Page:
Arlington HotelThe first meeting of the Rotary Club of Cobourg was held in 1921 at the Arlington Hotel on King Street, an old hotel no longer standing.  The club began with 23 members; today it has grown into one of the largest clubs in the country, with over 150 members, and it raises well over $250,000 a year.  It is amazing that a small community like Cobourg, with only 18,000 people, can maintain such a large and active club.

The club has three major fundraisers.  

The main winter event is Sportsman's Night, a Gourmet Dinner and Auction.  Now entering its twenty fourth year, the event was originally conceived as a way to beat the winter blahs, a better fundraiser than selling peanuts and a good excuse for members to go hunting.  So the dinner consisted of venison, moose or salmon, and anything else members could shoot or catch.  Now, tastes have evolved towards haute cuisine with the dinner prepared by Gord Ley and two other master chefs and an auction that includes over six hundred items.  

Gord Ley and HelpersThe big summer event is the Waterfront Festival, located at Cobourg's historic harbour every Canada Day weekend.  This began in Canada's centennial year as a small local craft show and each year it expanded by adding artists, music and entertainment until 1992 when the organizers asked Rotary to take it on.   It is now the leading outdoor arts and craft festival in Ontario with over 200 exhibitors include sculptors, glass artists, weavers, painters, photographers, potters, wrought iron artists, wood carvers, clothing designers, folk artists, and jewellery designers.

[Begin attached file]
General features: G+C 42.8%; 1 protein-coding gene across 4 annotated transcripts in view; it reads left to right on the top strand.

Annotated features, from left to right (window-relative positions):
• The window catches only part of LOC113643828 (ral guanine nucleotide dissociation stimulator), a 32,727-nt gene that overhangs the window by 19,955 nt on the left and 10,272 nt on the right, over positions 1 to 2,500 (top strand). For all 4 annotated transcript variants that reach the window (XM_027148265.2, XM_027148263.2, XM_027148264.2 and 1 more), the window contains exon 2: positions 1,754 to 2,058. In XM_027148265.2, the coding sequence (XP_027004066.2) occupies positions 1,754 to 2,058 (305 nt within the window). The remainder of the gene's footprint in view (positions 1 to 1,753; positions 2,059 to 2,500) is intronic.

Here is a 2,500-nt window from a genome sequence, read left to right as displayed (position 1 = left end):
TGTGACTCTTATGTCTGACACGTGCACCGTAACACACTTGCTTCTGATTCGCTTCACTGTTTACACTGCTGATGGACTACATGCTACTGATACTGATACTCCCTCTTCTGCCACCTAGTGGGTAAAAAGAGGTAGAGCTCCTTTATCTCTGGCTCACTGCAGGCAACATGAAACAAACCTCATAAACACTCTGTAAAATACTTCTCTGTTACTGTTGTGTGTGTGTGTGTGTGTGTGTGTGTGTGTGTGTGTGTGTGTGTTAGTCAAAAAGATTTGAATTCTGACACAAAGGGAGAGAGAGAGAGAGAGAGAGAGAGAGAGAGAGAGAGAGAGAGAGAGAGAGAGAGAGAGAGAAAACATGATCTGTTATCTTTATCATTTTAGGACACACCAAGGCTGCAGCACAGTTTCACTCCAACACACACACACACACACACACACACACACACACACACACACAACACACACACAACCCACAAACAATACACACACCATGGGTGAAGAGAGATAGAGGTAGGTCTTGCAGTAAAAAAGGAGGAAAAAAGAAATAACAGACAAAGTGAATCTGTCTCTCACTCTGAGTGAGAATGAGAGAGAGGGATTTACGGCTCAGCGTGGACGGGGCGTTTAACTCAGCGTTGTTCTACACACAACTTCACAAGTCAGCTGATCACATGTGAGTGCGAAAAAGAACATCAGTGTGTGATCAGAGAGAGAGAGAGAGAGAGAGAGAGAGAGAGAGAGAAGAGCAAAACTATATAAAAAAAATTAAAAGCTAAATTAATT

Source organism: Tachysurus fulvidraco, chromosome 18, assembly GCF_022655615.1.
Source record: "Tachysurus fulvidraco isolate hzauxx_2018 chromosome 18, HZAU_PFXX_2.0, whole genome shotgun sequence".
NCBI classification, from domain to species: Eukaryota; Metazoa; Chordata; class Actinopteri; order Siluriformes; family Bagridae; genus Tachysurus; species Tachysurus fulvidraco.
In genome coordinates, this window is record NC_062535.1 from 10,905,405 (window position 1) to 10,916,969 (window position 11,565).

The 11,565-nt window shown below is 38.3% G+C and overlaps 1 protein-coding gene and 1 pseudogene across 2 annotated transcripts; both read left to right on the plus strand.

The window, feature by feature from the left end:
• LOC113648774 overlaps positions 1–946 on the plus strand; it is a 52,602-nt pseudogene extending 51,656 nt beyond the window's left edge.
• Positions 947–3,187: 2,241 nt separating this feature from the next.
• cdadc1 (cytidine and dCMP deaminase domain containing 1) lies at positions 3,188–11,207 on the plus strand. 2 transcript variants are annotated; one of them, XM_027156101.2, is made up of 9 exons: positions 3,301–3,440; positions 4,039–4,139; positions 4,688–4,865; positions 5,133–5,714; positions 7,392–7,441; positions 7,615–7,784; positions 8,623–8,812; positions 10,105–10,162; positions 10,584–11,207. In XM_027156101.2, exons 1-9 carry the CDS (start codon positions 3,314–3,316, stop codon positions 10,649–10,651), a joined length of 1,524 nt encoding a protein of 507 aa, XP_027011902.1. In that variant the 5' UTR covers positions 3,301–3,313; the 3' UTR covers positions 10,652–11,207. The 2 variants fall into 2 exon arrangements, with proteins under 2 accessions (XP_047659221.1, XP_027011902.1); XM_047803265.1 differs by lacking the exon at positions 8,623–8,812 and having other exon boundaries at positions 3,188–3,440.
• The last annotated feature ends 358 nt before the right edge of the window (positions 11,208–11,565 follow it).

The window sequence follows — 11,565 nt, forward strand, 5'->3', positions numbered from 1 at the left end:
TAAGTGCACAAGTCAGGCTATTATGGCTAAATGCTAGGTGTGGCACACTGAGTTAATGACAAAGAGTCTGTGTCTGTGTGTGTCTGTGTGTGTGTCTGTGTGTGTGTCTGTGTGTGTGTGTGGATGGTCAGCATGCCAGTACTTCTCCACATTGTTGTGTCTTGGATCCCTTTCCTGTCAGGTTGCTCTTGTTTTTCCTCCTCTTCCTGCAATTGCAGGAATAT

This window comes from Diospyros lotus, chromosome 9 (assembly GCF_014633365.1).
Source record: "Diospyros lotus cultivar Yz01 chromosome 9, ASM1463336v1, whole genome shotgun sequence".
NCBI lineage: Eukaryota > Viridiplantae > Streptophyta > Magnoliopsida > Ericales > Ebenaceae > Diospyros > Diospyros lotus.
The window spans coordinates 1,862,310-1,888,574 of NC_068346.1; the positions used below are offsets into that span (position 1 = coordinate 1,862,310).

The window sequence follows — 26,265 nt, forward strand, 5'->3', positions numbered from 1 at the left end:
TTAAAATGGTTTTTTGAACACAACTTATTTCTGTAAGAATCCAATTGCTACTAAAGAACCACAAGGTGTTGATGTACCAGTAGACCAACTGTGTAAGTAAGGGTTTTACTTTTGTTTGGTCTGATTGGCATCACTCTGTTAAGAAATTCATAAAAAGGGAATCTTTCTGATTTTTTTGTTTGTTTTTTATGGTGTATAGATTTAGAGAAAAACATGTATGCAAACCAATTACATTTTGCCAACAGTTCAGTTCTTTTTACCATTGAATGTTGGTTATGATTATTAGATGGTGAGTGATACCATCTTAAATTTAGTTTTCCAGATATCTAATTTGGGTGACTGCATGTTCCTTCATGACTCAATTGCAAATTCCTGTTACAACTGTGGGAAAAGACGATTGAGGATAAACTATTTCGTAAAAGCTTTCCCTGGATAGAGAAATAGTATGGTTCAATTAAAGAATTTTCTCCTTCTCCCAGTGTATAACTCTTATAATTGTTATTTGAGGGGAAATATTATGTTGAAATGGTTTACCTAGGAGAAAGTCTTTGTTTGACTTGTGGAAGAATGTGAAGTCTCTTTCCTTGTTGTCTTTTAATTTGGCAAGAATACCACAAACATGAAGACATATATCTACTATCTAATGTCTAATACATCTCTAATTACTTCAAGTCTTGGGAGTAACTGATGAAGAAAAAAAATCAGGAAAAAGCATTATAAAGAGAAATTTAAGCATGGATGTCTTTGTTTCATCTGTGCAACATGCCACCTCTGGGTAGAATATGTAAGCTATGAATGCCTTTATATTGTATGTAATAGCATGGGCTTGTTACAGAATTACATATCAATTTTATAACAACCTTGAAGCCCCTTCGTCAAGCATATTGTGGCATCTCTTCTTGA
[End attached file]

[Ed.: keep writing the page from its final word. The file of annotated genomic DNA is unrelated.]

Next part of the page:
The newest fundraiser is the Rotary RibFest, now in its third year.  Held in mid August in Victoria Park, it has a midway and a music and food festival, with the food provided by travelling Rib Teams from Canada and the United States.

Member Bob Scott is the Past Chair of the Rotary Foundation and since 2006 has served as Chair of the International Polio Committee.  Every year he circles the globe lobbying heads of state and meeting officials at the United Nations.  Bob also does the grunt work, once spending the day out in the Sahara desert by an oasis under the hot sun, giving hundreds of children their oral polio vaccine.  

The Cobourg club is very supportive of Bob's efforts and has donated nearly three hundred thousand dollars to the polio fund.  

These fundraising events and the project work require a huge commitment from all the members.  There are so many people in the club who do amazing things that it is difficult to decide who or what to single out.  

The strength of the club lies in its committees (nearly forty), who are inspired by past achievements to meet or beat previous targets, either by donating funds, providing sweat equity or donating their professional skills.  A good example of this is the World Community Service Committee.  Members of this committee have been involved in a number of sweat equity projects, including helping to build the Hospital of Hope in the Dominion Republic (now a well respected teaching hospital) and a project in Burkina Faso to build Bob ScottThe Village of Hope, an orphanage to provide HIV/AIDS orphans with living quarters and schooling.  The committee has also supported the provision of water tanks and toilets in South Africa, and several water wells and eye clinics in many parts of the Third World.